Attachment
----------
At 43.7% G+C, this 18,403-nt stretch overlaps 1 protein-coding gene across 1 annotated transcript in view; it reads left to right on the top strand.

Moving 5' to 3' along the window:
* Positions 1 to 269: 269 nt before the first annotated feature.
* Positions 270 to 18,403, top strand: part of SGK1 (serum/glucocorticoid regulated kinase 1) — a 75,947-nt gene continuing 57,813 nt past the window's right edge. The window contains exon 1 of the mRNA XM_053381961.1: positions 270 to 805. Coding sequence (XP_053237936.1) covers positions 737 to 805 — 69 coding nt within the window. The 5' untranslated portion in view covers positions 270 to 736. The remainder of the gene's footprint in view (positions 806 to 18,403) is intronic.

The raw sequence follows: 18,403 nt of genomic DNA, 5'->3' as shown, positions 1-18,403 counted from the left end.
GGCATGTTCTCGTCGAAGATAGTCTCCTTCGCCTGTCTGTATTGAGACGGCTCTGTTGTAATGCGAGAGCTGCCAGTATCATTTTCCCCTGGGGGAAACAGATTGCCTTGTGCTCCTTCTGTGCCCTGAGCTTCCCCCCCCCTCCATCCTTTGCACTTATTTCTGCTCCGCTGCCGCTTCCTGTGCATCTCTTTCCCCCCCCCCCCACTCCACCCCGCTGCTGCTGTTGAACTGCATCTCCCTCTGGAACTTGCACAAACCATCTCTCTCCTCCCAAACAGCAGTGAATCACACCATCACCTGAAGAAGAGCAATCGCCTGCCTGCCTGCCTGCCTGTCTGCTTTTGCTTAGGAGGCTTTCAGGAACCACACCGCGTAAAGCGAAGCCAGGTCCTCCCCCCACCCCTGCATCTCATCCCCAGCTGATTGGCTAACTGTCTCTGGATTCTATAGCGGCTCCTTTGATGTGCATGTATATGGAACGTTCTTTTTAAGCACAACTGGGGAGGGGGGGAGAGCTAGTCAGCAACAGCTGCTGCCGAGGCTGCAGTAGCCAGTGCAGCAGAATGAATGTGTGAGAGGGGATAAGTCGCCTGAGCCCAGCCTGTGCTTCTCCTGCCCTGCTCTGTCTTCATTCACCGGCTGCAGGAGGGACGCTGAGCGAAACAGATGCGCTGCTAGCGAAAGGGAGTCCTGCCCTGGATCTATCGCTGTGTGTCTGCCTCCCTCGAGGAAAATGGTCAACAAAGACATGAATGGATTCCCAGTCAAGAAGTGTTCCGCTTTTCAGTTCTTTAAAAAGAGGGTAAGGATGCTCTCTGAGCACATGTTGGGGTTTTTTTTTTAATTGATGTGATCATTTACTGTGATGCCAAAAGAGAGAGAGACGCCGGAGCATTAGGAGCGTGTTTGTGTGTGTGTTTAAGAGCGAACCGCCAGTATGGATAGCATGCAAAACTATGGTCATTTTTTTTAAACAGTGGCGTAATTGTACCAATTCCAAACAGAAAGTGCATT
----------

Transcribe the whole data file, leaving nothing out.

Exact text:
At 43.7% G+C, this 18,403-nt stretch overlaps 1 protein-coding gene across 1 annotated transcript in view; it reads left to right on the top strand.

Moving 5' to 3' along the window:
* Positions 1 to 269: 269 nt before the first annotated feature.
* Positions 270 to 18,403, top strand: part of SGK1 (serum/glucocorticoid regulated kinase 1) — a 75,947-nt gene continuing 57,813 nt past the window's right edge. The window contains exon 1 of the mRNA XM_053381961.1: positions 270 to 805. Coding sequence (XP_053237936.1) covers positions 737 to 805 — 69 coding nt within the window. The 5' untranslated portion in view covers positions 270 to 736. The remainder of the gene's footprint in view (positions 806 to 18,403) is intronic.

The raw sequence follows: 18,403 nt of genomic DNA, 5'->3' as shown, positions 1-18,403 counted from the left end.
GGCATGTTCTCGTCGAAGATAGTCTCCTTCGCCTGTCTGTATTGAGACGGCTCTGTTGTAATGCGAGAGCTGCCAGTATCATTTTCCCCTGGGGGAAACAGATTGCCTTGTGCTCCTTCTGTGCCCTGAGCTTCCCCCCCCCTCCATCCTTTGCACTTATTTCTGCTCCGCTGCCGCTTCCTGTGCATCTCTTTCCCCCCCCCCCCACTCCACCCCGCTGCTGCTGTTGAACTGCATCTCCCTCTGGAACTTGCACAAACCATCTCTCTCCTCCCAAACAGCAGTGAATCACACCATCACCTGAAGAAGAGCAATCGCCTGCCTGCCTGCCTGCCTGTCTGCTTTTGCTTAGGAGGCTTTCAGGAACCACACCGCGTAAAGCGAAGCCAGGTCCTCCCCCCACCCCTGCATCTCATCCCCAGCTGATTGGCTAACTGTCTCTGGATTCTATAGCGGCTCCTTTGATGTGCATGTATATGGAACGTTCTTTTTAAGCACAACTGGGGAGGGGGGGAGAGCTAGTCAGCAACAGCTGCTGCCGAGGCTGCAGTAGCCAGTGCAGCAGAATGAATGTGTGAGAGGGGATAAGTCGCCTGAGCCCAGCCTGTGCTTCTCCTGCCCTGCTCTGTCTTCATTCACCGGCTGCAGGAGGGACGCTGAGCGAAACAGATGCGCTGCTAGCGAAAGGGAGTCCTGCCCTGGATCTATCGCTGTGTGTCTGCCTCCCTCGAGGAAAATGGTCAACAAAGACATGAATGGATTCCCAGTCAAGAAGTGTTCCGCTTTTCAGTTCTTTAAAAAGAGGGTAAGGATGCTCTCTGAGCACATGTTGGGGTTTTTTTTTTAATTGATGTGATCATTTACTGTGATGCCAAAAGAGAGAGAGACGCCGGAGCATTAGGAGCGTGTTTGTGTGTGTGTTTAAGAGCGAACCGCCAGTATGGATAGCATGCAAAACTATGGTCATTTTTTTTAAACAGTGGCGTAATTGTACCAATTCCAAACAGAAAGTGCATT